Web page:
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It sounds like there are several of us who figured this out more so than ever learning about it? My very first motorcycle was the best and fastest Kawasaki thats ever been made. Screw the H2r, Im talking about their short lived Coyote Mini bike. This machine had front "suspension", but the rear was left to you. It did not offer handling....you just rode it around. The photo shows a front brake, but I dont think I ever used it. At that point, my best riding instruction was from the neighbor. If you even so much as looked at the front brake lever the bike would flip over and you would be dead.

The first "real" bike was the Yamaha gt 80. By then we met a friend who did know how to ride. He insisted we use the front brake at each and every stop. I do remember washing the front end out, in soft dirt, but that was the bike that taught me how to use a front brake.
 

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It sounds like there are several of us who figured this out more so than ever learning about it? My very first motorcycle was the best and fastest Kawasaki thats ever been made. Screw the H2r, Im talking about their short lived Coyote Mini bike. This machine had front "suspension", but the rear was left to you. It did not offer handling....you just rode it around. The photo shows a front brake, but I dont think I ever used it. At that point, my best riding instruction was from the neighbor. If you even so much as looked at the front brake lever the bike would flip over and you would be dead.

The first "real" bike was the Yamaha gt 80. By then we met a friend who did know how to ride. He insisted we use the front brake at each and every stop. I do remember washing the front end out, in soft dirt, but that was the bike that taught me how to use a front brake.
I never knew Kawasaki made anything like that. When I was a kid, some neighbors started the trend in our neighborhood by getting the mini bikes like that, but they had briggs & stratton lawnmower engines and you bought them at Western Auto. My dad decided to get us a quality bike so my brother and I saved a few $ and my dad got us a Honda 50 trail bike. Of course we had a neighbor that always had to outdo everyone so he went and got his son, my friend, a Kawasaki 75. In addition to the additional 25cc it was a 2 cycle so it would leave my Honda 50 in the dust.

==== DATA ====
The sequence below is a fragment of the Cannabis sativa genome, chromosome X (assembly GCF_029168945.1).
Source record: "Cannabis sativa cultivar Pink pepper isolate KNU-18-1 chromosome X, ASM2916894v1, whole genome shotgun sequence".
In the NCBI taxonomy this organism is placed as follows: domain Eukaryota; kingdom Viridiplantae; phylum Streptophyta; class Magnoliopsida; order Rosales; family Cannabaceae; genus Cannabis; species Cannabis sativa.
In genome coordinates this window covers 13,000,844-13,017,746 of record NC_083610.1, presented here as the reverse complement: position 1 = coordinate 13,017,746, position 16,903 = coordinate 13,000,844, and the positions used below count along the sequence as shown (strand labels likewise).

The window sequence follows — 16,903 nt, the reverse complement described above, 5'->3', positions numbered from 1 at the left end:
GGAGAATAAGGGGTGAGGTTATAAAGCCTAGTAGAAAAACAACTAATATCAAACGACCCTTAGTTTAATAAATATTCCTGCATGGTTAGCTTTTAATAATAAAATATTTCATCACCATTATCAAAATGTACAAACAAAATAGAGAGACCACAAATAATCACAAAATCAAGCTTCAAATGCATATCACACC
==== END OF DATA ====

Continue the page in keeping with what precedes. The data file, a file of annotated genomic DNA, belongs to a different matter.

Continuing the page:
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Discussion Starter #16
Kawasaki 75. In addition to the additional 25cc it was a 2 cycle so it would leave my Honda 50 in the dust.
That rear suspension is high tech now let me tell you. Wish my Fox would have had it
L
 

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The Kawasaki coyote was a Briggs copy, made in Japan...no ****. Mini bikes were everywhere, like you guys are talking about. I went from the coyote, to the fox like Advintage had. The Rupp "Black Widow" was next.

Braking , back then, was different, too. You would never have needed abs. Unless you were on soft dirt, I dont believe the brakes were powerful enough to lock a wheel. There was not much skill needed to "trail brake" since the brake power levels were a 2 or 3 on the 1-10 scale.

I found a picture of Advintage camping with his Mom and Dad....
 

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Discussion Starter #19
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I found a picture of Advintage camping with his Mom and Dad....
RC, Does look a lot like us and it could be one of those rare moments nether of my parents had a cigarette in there mouth.